Moranbah in Queensland is a major focus of Anglo American’s future investment in Australia and a key component of the Group’s global portfolio of premium growth projects. A $2.7 billion growth plan will see the development of two underground longwall mines, Grosvenor and Moranbah South, over the next 10 years, with 2,000 new jobs to be created over the next five years.
Our exploration work takes us to some extremely isolated locations – like the western Musgraves region in the central Australian desert. Explorers are often the first point of contact with local communities and it is the relationships they build that are critical to the successful development of new mines.
The communities of Catuné and Água Santa de Minas in Brazil, have struggled for decades to receive healthy drinking water.
When Kgagiso Montoeli, from Jelly Corner, struggled to find investment for his new business venture, it was Zimele that saw the potential and provided the funding.
Anglo Coal South Africa’s Mafube colliery has donated over 200 hectares of land to the Steve Tshwete Local Municipality in Mpumalanga province for the establishment of a village to resettle 450 families who currently reside on commercial farms and on land earmarked for future mining activity.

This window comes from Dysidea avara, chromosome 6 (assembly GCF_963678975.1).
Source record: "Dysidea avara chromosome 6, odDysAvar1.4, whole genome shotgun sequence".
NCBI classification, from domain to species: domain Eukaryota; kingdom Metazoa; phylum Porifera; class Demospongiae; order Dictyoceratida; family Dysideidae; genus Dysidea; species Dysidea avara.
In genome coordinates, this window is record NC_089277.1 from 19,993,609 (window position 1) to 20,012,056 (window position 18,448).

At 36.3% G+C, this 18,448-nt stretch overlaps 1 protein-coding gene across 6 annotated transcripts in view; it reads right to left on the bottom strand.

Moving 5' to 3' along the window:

The area around our Sishen mine, situated in the Northern Cape Province of South Africa, faces many socio-economic challenges, including poverty, and a desperate need for educational and infrastructural development, housing and healthcare.
An exciting development in 2011 was the launch in November of the Zimele Green Fund. The fund, which forms part of our broader Zimele initiative, will help support businesses that mitigate carbon, reduce energy and water consumption, and improve waste and emissions management.
Anglo Platinum has been undertaking consultation on a resettlement of the Motlhotlo communities in the Limpopo province of South Africa so as to accommodate the expansion of the Mogalakwena mine. This involves resettling almost 10,000 people from 957 households.
Kumba Iron Ore is helping women in its neighbouring districts to play a meaningful role in uplifting their communities
Through the Tshipi skills training centre, Kumba Iron Ore has helped equip almost 3,000 members of the community surrounding its Sishen mine in South Africa’s Northern Cape with a range of practical skills.
In 2004, Chilean entrepreneur Ismael Maturana started Tecnoseal, a small company that manufactures and maintains hydraulic and pneumatic components for machinery.
Sishen Mine's Tshono leather craft and tannery project has progressed within a few years from a subsidised, struggling, start-up operation to a self-sustaining private business with money in the bank.
One of the most important building blocks for skills development is ensuring that unskilled workers are functionally literate and numerate.
De Beers' Saturday School programme, which began in 1997, grew out of a conversation between employees who noticed literacy problems in the secondary education of their children.
The town of Woorabinda is the nearest aboriginal community to Anglo Coal Australia's Dawson Mine. It is also, traditionally, a local centre for woodworking.
Using Anglo American's socio-economic assessment toolbox (SEAT) has opened up new channels of communication with stakeholder communities in the Brazilian state of Goias.